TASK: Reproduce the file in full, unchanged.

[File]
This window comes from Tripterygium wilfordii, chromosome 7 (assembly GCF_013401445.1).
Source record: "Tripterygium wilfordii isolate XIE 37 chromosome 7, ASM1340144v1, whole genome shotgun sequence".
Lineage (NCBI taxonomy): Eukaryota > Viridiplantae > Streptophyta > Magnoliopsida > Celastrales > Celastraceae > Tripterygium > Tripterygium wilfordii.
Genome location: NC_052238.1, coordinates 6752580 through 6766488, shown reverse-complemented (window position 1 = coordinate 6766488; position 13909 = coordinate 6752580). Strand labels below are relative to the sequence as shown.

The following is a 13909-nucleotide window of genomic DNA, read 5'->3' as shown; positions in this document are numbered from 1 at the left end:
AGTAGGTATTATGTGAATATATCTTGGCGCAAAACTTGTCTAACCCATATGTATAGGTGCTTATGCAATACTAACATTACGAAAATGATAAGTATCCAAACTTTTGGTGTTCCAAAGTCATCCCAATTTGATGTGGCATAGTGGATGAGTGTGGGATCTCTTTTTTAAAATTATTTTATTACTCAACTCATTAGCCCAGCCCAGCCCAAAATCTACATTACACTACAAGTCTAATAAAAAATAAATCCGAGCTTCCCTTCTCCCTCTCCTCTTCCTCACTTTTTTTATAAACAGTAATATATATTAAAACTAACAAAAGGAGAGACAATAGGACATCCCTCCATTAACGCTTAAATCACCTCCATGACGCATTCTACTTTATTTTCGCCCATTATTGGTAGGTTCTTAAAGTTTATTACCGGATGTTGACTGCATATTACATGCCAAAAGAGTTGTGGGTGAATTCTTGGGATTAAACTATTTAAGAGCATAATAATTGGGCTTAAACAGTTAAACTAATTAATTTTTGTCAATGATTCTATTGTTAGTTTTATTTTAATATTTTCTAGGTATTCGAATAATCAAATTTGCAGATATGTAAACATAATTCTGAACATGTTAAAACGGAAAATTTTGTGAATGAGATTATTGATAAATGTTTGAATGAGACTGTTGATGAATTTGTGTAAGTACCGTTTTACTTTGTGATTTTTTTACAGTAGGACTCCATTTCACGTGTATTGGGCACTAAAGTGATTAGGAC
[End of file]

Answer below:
This window comes from Tripterygium wilfordii, chromosome 7 (assembly GCF_013401445.1).
Source record: "Tripterygium wilfordii isolate XIE 37 chromosome 7, ASM1340144v1, whole genome shotgun sequence".
Lineage (NCBI taxonomy): Eukaryota > Viridiplantae > Streptophyta > Magnoliopsida > Celastrales > Celastraceae > Tripterygium > Tripterygium wilfordii.
Genome location: NC_052238.1, coordinates 6752580 through 6766488, shown reverse-complemented (window position 1 = coordinate 6766488; position 13909 = coordinate 6752580). Strand labels below are relative to the sequence as shown.

The following is a 13909-nucleotide window of genomic DNA, read 5'->3' as shown; positions in this document are numbered from 1 at the left end:
AGTAGGTATTATGTGAATATATCTTGGCGCAAAACTTGTCTAACCCATATGTATAGGTGCTTATGCAATACTAACATTACGAAAATGATAAGTATCCAAACTTTTGGTGTTCCAAAGTCATCCCAATTTGATGTGGCATAGTGGATGAGTGTGGGATCTCTTTTTTAAAATTATTTTATTACTCAACTCATTAGCCCAGCCCAGCCCAAAATCTACATTACACTACAAGTCTAATAAAAAATAAATCCGAGCTTCCCTTCTCCCTCTCCTCTTCCTCACTTTTTTTATAAACAGTAATATATATTAAAACTAACAAAAGGAGAGACAATAGGACATCCCTCCATTAACGCTTAAATCACCTCCATGACGCATTCTACTTTATTTTCGCCCATTATTGGTAGGTTCTTAAAGTTTATTACCGGATGTTGACTGCATATTACATGCCAAAAGAGTTGTGGGTGAATTCTTGGGATTAAACTATTTAAGAGCATAATAATTGGGCTTAAACAGTTAAACTAATTAATTTTTGTCAATGATTCTATTGTTAGTTTTATTTTAATATTTTCTAGGTATTCGAATAATCAAATTTGCAGATATGTAAACATAATTCTGAACATGTTAAAACGGAAAATTTTGTGAATGAGATTATTGATAAATGTTTGAATGAGACTGTTGATGAATTTGTGTAAGTACCGTTTTACTTTGTGATTTTTTTACAGTAGGACTCCATTTCACGTGTATTGGGCACTAAAGTGATTAGGAC